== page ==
United States District Court, D. Colorado
MEMORANDUM OPINION AND ORDER
Y. WANG UNITED STATES MAGISTRATE JUDGE
matter comes before the court on the Order to Show Cause
dated July 10, 2019 [#36], Plaintiff James Roberts's
(“Plaintiff” or “Mr. Roberts”)
Response to the Order to Show Cause (or
“Plaintiff's Response”), filed July 11, 2019
[#37], and Defendant State Farm Mutual Automobile Insurance
Company's (“Defendant” or “State
Farm”) Response to Plaintiff's Response to Order to
Show Cause (“Defendant's Response”), filed
July 25, 2019 [#43]. The undersigned Magistrate Judge
considers this matter pursuant to 28 U.S.C. § 636(c) and
the Order of Reference for all purposes [#15]. This court
concludes that oral argument will not materially assist in
the resolution of these matters. Accordingly, having reviewed
the Parties' Responses, the applicable case law, and
being sufficiently advised in the premises, the court
GRANTS summary judgment in favor of
Defendant and against Plaintiff and DISMISSES with
prejudice Plaintiff's breach of contract claim.
court has discussed the background of this matter in its
prior Memorandum Opinion and Order and Order to Show Cause,
see [#36], and therefore limits its discussion here
to only the most salient facts. This civil action arises out
of an insurance dispute between Plaintiff and his insurer
State Farm, stemming from bodily injuries Plaintiff sustained
in an automobile collision. See [#1; #28 at
¶¶ 7-8]. Believing his medical bills were more than
the tortfeasor's own insurance limits, Plaintiff sought
additional underinsured motorist (“UIM”) benefits
from State Farm under Policy Number 069 0807-D08-06J (the
“Policy”). See [#28 at ¶ 9].
Parties exchanged several rounds of correspondence regarding
Mr. Roberts's UIM claim. See [id. at
¶¶ 10-46]. Specifically, on April 17, 2018, State
Farm offered $59, 319.45 to settle Plaintiff's claim.
[Id. at ¶ 11]. Then, on June 12, 2018, State
Farm wrote Mr. Roberts and stated that it had evaluated $23,
500 for pain and suffering for Plaintiff's UIM claim.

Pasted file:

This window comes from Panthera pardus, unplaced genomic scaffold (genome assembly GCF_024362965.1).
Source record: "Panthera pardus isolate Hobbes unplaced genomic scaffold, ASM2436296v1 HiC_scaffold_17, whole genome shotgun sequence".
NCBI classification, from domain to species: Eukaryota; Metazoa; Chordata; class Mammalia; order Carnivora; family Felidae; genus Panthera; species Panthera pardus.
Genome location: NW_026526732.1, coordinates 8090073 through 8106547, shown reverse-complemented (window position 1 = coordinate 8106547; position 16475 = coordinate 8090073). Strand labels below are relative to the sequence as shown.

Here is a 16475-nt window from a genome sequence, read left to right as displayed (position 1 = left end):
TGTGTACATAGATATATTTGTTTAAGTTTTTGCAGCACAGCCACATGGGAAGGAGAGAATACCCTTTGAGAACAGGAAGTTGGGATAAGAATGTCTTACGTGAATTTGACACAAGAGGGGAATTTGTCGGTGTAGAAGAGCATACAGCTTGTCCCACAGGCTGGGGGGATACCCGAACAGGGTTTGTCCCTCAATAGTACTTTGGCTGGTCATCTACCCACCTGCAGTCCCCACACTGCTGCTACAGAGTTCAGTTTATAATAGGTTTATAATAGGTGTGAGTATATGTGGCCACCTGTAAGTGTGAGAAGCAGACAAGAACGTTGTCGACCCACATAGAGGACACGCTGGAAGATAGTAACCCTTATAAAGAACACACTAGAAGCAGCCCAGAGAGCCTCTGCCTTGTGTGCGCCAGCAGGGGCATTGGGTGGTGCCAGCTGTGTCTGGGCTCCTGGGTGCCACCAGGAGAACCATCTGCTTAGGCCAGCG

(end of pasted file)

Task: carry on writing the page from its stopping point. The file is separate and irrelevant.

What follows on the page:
[Id. at ¶ 14]. Though State Farm tendered
benefits in the amount of $35, 819.45 under the insurance
policy, see [id. at ¶¶19-20],
Plaintiff initiated this civil action asserting claims for
breach of contract and unreasonable delay or denial of an
insurance benefit pursuant to Colo. Rev. Stat. §
10-3-1115 (“statutory bad faith”) on February 6,
2019, see [#1]. Following service of the Complaint
on February 11, 2019, Defendant tendered an additional $23,
500 in benefits as a reasonable amount owed to Plaintiff.
See [#28 at ¶ 49].
On May 16, 2019, the Parties appeared before the undersigned
for a Scheduling Conference. See [#23]. Relevant
here, the court had a discussion with the Parties regarding
the claims Mr. Roberts asserted in this matter:
THE COURT: And so as I understand it, your previous complaint
had both a late payment of the UIM benefits and then a breach
of contract based on nonpayment. They paid the $23, 500; is
MR. FRANKL: Correct, Your Honor.
MS. SALG: So, Your Honor, my understanding is that the
plaintiff is actually withdrawing the breach of contract
claim, and if that is the case -- so the only case that's
going to go forward would be the statutory delay/denial claim
. . . .
THE COURT: That's not exactly the way I read the
statements of the claim, so Mr. Frankl, do you want to
MR. FRANKL: That is not how I read it either. I'm a
little -- as I - I've had a chance to do more research
and I found that there are cases which hold that where there
is payment of an amount claimed after a lawsuit is filed,
that that can be deemed a confession under some
circumstances. It depends in part on whether State Farm,
either through its witnesses or representatives, basically
says the amount was due all along. And based on that
interpretation, I think it's both breach of contract and
unreasonable denial, but also unreasonable delay now that
that money has been paid.
THE COURT: Okay. So it sounds to me, Mr. Frankl, based on
that -- so I'm going to be frank with you. I'm not
sure how you can recover on both a breach contract for delay
as well as a statutory delay, but --
MR. FRANKL: I can't.
[#46 at 3:1-5, 3:11-15, 3:17-4:9]. Counsel for Plaintiff later
clarified that Plaintiff was not seeking any additional
benefits under the Policy:
MR. FRANKL: No. Basically at this point when the complaint
was filed, there was $23, 000 ...